One of the joys of eBird is that it tots up how many birds you have seen in any given month, in any given single patch or geographical area. This could all get a bit silly of course, but its useful to track how many birds have been seen on the patch, and it can also tell me what my UK month list is. I've been quite captivated by this particular stat this year, as let's face it there isn't that much else going on in my life is there?
I spent a bit of time looking back through all my historical data to see how many times I had seen over 100 species in a month in the UK. A lot is the answer, my inputted records go back to about 2007, and in over a third of the months since then I've reached this milestone, which probably means it isn't a milestone at all. Upping the bar a bit, what about 125? About 18% of the time. Right, what about 150 - surely that is a lot harder to do? It is, much harder. In fact in only 11 of the 180 or so months for which I have data have I reached 150.My record until recently was 175, set in May 2009. I think I was year-listing at the time, or perhaps quite into twitching, and thus went to quite a lot of places, different habitats and so on. I had a few solid months in 2010, but after that I never really came close again, and in fact from 2015 to 2019 I broke the 100 mark just twice as I did a lot more birding abroad instead. And then along came the global pandemic and UK birding suddenly snapped back into focus. The spring and autumn months in 2020 and this year were pretty good, but I never quite got near that 175 high water mark until this October just passed.
I smashed it. I had a morning in Fife and an afternoon in Aberdeenshire on the 1st October, so even before getting on the ferry to Shetland the list was on 83. The week on Shetland was of course monumental, as recounted in recent blog posts, and took me to 147, and of course up there they don't have a pile of common stuff like Canada Goose, Little Grebe or Kingfisher so the quick stop in at Swillington Ings on the way back added another 11 for 158. The next day I was out on my local patch seeing Parakeets, Green Woodpecker and the like for 167, and Rainham the following weekend added Avocets and so on for 175. I broke my record on the 18th October, fittingly with a Coal Tit in my own garden. And then came COVID!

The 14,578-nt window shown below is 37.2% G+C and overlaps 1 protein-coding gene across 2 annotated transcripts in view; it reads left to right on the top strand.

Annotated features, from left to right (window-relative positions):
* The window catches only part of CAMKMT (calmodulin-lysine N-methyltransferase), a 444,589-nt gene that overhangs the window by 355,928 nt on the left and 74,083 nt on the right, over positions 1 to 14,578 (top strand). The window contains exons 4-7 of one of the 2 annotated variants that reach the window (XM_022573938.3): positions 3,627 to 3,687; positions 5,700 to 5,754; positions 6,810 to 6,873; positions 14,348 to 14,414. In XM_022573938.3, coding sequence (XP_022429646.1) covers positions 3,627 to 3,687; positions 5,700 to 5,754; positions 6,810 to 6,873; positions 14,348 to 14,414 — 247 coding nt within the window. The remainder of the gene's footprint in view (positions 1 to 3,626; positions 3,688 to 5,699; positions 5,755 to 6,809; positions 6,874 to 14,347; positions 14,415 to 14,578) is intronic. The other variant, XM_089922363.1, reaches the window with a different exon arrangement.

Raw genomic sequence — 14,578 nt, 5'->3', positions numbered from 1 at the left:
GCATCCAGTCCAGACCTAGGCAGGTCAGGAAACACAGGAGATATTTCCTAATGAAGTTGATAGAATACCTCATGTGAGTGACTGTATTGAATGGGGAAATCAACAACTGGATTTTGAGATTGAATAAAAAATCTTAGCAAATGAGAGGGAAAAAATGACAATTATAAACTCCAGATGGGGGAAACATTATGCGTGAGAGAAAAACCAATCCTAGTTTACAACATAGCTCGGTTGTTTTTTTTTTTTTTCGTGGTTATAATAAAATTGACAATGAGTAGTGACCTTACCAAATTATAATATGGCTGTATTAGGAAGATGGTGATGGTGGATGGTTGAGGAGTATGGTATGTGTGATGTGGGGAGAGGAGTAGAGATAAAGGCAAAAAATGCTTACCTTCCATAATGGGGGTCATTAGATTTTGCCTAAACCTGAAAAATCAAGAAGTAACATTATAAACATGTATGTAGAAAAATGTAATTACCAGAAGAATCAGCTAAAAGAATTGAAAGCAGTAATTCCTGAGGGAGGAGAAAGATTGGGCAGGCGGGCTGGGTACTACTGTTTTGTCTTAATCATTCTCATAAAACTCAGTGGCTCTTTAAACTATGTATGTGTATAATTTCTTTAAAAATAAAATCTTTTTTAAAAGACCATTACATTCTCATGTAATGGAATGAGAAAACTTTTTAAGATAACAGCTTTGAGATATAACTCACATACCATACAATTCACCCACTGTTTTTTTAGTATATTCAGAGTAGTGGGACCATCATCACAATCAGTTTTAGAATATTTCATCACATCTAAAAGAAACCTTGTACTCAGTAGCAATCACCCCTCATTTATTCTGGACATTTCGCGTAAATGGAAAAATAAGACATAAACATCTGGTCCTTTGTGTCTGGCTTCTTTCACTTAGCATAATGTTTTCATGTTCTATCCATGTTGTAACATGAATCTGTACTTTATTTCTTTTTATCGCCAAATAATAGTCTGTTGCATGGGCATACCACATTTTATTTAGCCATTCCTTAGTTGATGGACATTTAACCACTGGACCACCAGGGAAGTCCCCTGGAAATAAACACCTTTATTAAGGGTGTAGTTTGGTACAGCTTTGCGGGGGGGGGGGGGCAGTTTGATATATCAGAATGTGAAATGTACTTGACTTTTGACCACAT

My isolation period took me to very nearly the end of the month, ten days of prime birding cruelly ripped from under my feet. I saw a Peregrine from my bed thanks to great directions from some of the guys on the patch the first weekend, but it was not until this weekend just gone that I could get out birding again properly. After a damp morning visit to Wanstead Flats (Jack Snipe, #129 for the year!) I went to Rainham again on Saturday afternoon, as this promised a number of things I needed. It took three hours, but I got them all! Dartford Warbler and Ring Ouzel on the sea wall and Bearded Tit and Water Pipit on the reserve took me to 181. Yesterday, the 31st, I could have taken a walk locally to try and add Treecreeper, Nuthatch and Fieldfare, but after walking six miles around the patch and Rainham I felt a bit drained and could not summon the energy - I might be over COVID but it may take a while to get back to 100%. If I had, and then toddled up to Epping Forest for Mandarin Duck, so often the emergency tick, I could have managed 185! As it is I think 181 is a fine effort and one I am really pleased with.
|Digiscoping can produce tolerable results in a pinch
I expect November and December to be a lot more pedestrian. It is a busy period at work and reduced daylight hours make it a lot harder to get out in the morning for any meaningful length of time. Plus I am trying to get to America at some point as my trip got cancelled due to catching the virus - I still have nearly a month of holiday to use this year and we are in a "use it or lose it" situation now. And also having got over the line and crushed my record the excitement just isn't there any more, which in all honesty is probably a good thing!